Having devoured the books in a matter of days, I was more than excited about the film adaptation of The Hunger Games. With the inevitable elimination of that all-too-troublesome first person narrative, thoughtful and promising casting, a director who is a sworn fan and oh-so-welcome authorial input on the screenplay, I was pretty convinced that […]

  Borah Coburn

I Love You, Beth Cooper is Larry Doyle’s first novel (he also wrote Go, Mutants!, the subject of my first review here at My Books). I Love You, Beth Cooper’s about a boy—Denis Cooverman, captain of the debate team and valedictorian of BGHS (Buffalo Grove High School), to be precise—and his ill-advised attempt to make […]

  Ann Fitzhenry

For fans of Jane Austen, like me, the publication of Death Comes to Pemberley was cause for a little celebration. The author, P.D. James, was born in Oxford in 1920, and is an accomplished and well respected writer. In her 92-year-old hands, I felt that this sequel to the classic Pride and Prejudice would be […]

It would be very easy to hate Carnage, Roman Polanski’s simple but searing adaptation of Yasmina Reza’s Tony-winning play The God of Carnage (or, Le Dieu du Carnage, really). The characters are so dreadful, so maddening, so obnoxiously self righteous that I wanted to hurl things at the screen. But about halfway through, I finally […]

  Borah Coburn

I recently saw Ralph Fiennes’s labor of love—his adaptation of William Shakespeare’s Coriolanus—and I fully loved it. The movie is beautiful, gritty, unadorned, and truly unique in its interpretations of the characters and the play. It’s also a real war movie, with things to say about human nature, politics, and violence. Fiennes directed and stars […]

  Rachael Nisenkier

As a regular movie, Rent doesn’t exactly have classic status. With Chris Columbus’ stagey direction and lack of personal voice, Rent isn’t even a particularly good adaptation of the Broadway musical from which it’s based. The actors are all too old for their parts. The film lacks cinematic urgency. And the once-cutting-edge play about a group […]

The official Hunger Games trailer hit the world like a flaming District 12 tribute today after Josh Hutcherson (who plays fan favourite Peeta Mellark) introduced it on Good Morning America. The superb, pulse-pounding teaser kicks off with the serene Jennifer Lawrence as heroine Katniss Everdeen meeting her tried and true best friend Gale (Liam Hemsworth) […]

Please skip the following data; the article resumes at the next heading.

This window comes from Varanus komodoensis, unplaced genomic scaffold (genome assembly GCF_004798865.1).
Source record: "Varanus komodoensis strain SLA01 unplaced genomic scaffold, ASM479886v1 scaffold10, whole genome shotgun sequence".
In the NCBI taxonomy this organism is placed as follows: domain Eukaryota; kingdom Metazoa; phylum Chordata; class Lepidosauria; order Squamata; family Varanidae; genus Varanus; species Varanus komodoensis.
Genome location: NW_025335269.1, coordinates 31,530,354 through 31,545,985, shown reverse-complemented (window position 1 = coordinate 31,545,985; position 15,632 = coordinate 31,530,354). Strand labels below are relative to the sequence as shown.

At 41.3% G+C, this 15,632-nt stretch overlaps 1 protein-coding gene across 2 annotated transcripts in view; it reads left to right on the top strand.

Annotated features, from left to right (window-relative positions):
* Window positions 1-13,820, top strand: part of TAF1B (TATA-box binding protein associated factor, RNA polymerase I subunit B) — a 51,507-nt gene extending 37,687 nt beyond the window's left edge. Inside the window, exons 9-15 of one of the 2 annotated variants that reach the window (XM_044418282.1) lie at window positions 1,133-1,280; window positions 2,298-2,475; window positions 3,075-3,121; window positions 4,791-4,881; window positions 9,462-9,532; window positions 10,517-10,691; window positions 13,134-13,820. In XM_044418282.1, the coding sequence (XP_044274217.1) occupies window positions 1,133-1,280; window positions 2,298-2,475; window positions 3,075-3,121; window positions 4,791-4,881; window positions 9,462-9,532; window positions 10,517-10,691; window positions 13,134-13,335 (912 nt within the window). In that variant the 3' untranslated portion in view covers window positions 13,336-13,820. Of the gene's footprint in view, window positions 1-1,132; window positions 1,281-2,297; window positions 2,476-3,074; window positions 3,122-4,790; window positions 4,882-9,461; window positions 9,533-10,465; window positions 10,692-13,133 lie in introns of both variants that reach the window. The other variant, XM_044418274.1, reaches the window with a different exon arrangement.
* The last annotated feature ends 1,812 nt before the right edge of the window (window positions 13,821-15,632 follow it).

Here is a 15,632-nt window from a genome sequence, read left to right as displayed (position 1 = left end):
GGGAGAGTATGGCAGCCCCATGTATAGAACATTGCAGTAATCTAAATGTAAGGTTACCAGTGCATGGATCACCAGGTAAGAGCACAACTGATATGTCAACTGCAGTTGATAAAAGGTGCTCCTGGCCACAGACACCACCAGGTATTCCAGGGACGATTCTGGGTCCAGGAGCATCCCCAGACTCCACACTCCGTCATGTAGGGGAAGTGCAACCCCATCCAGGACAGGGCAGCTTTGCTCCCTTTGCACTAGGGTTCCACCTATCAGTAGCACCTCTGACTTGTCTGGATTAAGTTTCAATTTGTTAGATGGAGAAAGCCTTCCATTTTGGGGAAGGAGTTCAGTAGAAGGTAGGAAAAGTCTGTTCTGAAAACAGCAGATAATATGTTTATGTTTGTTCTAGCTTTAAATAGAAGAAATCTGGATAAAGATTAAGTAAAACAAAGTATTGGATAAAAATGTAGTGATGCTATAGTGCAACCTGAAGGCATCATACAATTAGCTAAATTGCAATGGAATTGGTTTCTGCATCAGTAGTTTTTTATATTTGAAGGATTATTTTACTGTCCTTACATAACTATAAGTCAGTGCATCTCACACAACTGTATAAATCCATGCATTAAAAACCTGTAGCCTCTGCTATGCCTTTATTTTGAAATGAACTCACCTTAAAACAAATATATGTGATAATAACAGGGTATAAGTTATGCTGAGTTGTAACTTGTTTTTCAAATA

Rachael Nisenkier

I did not see the new Twilight movie at midnight. But I would have. Here’s the thing. I get your point, hypothetical Twilight-hater. I don’t think that Bella and Edward have a particularly healthy relationship (in fact, I could and have written pages and pages on the anti-empowerment message the books so often embody). I […]

  Kelly Bedard

The official Hunger Games trailer hit the world like a flaming District 12 tribute today after Josh Hutcherson (who plays fan favourite Peeta Mellark) introduced it on Good Morning America. The superb, pulse-pounding teaser kicks off with the serene Jennifer Lawrence as heroine Katniss Everdeen meeting her tried and true best friend Gale (Liam Hemsworth) […]

  Kelly Bedard

The opening scene of the new Footloose is toe-tapping great and followed by the excellent addition of the game-changing car crash that sets the no-dancing law in motion. The last scene is even better- it had me on a glitter high and dancing in my seat. The iconic montage of Willard learning to dance to […]

  Rachael Nisenkier

Editor’s Note:  The Help is one of the biggest films of the summer. But the beautiful movie isn’t one of those adaptations that lives a separate life from its source material. The movie is directed by the childhood best friend of the author and based on her book inspired by her childhood about a woman […]

  Rachael Nisenkier

Editor’s Note:  The Help is one of the biggest films of the summer. But the beautiful movie isn’t one of those adaptations that lives a separate life from its source material. The movie is directed by the childhood best friend of the author and based on her book inspired by her childhood about a woman […]

  Kelly Bedard

The film adaptation of the truly wonderful book One Day, predictably, leaves much to be desired. While the presence of the always sensational Patricia Clarkson (perfectly cast in the pivotal role of Dexter’s idealized mother) certainly helped the film along, the incredible miscasting of the story’s leading lady proved devastating to the adaptation. So much […]